Multilingual language policy: Is it becoming a misnomer at university level?

2015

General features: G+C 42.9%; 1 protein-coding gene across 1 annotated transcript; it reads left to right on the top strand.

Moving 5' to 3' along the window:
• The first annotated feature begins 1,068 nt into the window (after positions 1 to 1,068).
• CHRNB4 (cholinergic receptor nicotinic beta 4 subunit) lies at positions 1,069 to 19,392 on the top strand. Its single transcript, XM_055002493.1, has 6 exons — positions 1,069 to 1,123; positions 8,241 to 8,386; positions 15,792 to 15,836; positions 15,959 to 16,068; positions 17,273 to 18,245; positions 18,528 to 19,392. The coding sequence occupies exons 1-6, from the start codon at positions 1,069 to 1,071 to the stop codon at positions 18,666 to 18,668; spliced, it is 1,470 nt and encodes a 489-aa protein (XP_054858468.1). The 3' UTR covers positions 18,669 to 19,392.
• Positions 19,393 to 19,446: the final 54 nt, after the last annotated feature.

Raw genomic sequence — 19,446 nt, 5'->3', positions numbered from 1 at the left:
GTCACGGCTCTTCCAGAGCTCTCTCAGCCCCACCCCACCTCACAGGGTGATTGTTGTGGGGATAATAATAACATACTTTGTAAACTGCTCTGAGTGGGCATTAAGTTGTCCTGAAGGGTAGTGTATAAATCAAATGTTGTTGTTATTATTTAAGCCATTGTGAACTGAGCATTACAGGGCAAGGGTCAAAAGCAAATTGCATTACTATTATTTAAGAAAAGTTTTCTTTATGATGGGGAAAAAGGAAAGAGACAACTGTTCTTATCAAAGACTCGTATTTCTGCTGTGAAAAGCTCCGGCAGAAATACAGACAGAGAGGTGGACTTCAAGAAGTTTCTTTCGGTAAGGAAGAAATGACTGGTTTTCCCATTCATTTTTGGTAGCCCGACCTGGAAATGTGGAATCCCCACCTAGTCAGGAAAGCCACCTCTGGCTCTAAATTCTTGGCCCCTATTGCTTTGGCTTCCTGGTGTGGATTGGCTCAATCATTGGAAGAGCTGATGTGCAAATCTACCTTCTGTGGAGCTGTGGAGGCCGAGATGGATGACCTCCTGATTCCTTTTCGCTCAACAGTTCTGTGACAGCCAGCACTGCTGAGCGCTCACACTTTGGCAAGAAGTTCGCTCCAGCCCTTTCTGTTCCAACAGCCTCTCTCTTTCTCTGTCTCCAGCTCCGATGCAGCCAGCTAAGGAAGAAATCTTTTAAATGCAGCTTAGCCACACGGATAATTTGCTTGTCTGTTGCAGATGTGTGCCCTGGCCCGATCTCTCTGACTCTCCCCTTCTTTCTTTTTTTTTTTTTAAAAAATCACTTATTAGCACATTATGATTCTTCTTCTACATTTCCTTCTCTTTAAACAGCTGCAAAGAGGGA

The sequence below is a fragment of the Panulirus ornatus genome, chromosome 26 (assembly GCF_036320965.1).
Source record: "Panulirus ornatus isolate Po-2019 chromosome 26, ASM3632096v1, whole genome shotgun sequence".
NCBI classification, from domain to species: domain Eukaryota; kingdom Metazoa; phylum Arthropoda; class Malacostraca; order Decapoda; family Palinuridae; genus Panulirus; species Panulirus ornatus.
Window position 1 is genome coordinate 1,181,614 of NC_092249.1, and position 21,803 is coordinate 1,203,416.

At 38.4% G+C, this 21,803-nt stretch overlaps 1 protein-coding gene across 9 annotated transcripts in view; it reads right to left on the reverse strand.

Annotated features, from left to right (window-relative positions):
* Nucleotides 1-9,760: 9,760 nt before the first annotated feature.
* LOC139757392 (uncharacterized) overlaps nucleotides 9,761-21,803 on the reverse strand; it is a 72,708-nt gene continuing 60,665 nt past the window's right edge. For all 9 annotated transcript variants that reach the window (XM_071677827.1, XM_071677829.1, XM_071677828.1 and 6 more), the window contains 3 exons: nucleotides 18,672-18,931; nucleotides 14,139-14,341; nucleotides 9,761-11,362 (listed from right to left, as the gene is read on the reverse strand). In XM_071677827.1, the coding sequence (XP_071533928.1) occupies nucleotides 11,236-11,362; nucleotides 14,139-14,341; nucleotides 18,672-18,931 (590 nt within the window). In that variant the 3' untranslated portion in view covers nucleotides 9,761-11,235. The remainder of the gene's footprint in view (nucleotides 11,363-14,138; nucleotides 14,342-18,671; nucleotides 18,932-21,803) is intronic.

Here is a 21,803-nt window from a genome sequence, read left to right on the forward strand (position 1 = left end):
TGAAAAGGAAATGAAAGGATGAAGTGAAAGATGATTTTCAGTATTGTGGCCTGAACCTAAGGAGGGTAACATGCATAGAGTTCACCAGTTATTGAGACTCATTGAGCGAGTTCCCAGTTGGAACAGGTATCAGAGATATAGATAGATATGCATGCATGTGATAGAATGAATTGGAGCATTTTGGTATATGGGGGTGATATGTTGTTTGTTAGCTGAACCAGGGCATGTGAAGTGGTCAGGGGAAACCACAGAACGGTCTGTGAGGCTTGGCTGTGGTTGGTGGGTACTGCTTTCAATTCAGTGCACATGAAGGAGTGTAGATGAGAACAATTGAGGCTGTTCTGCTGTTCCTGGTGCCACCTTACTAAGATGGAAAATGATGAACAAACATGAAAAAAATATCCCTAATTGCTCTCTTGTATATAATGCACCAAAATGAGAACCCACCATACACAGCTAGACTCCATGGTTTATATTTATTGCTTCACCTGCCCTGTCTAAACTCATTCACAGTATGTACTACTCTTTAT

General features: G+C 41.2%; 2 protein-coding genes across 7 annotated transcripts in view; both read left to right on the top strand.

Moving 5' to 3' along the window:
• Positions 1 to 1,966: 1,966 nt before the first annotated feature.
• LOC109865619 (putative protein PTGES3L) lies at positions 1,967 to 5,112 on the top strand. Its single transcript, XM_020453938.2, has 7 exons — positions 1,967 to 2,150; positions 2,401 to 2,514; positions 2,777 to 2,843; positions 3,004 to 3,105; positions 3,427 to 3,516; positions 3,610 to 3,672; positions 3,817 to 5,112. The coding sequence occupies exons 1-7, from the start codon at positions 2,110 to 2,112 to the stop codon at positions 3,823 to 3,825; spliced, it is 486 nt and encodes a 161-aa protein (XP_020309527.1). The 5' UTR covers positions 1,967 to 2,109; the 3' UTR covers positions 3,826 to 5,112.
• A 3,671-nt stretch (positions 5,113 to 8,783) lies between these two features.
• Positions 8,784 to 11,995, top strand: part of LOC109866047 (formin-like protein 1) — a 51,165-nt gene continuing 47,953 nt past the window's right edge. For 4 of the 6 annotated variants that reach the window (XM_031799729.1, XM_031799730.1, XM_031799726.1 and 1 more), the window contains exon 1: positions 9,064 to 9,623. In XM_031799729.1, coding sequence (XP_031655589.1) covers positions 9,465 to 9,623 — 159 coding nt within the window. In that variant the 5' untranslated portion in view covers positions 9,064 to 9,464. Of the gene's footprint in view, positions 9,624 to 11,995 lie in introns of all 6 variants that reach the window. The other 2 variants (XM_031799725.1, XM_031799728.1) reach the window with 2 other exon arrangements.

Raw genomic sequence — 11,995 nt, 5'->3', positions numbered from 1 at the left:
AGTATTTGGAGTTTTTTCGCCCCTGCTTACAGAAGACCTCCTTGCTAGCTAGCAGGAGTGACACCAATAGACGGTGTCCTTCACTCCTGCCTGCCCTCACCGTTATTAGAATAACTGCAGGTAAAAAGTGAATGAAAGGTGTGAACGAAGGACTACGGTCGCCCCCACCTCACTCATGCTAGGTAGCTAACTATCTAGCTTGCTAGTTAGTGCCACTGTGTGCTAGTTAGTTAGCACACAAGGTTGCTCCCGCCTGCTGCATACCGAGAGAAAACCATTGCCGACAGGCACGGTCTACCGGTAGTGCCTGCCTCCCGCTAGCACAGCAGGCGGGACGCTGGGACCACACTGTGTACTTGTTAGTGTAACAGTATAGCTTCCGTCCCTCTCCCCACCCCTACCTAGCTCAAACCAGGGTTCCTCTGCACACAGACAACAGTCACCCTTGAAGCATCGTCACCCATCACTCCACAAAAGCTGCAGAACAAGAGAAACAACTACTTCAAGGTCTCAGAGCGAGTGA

Abstract  Globalisation-related forces are preventing university authorities from implementing any language policy that does not regard English as its axis, and by doing so offering little more than a watered down version of the adjective multilingual. It is a highly topical issue in the case of higher education institutions in which English has to coexist with official bilingualism. The University of the Basque Country is a very good case in point, as it is a bilingual institution in Basque and Spanish that since 2005 has promoted foreign language-medium teaching. However, English reigns supreme and the vast majority of courses are delivered in this language. The participants in this study were 153 teaching staff and administration personnel who completed an open-ended item questionnaire. The aim was to find out exactly what they felt about the effects of the UBC's multilingual language policy. The results indicate that most comments were positive and the respondents did not seem to be troubled about the impact of the hegemony of English on the implementation of multilingual schemes, as confirmed by the almost total absence of references to languages other than English.


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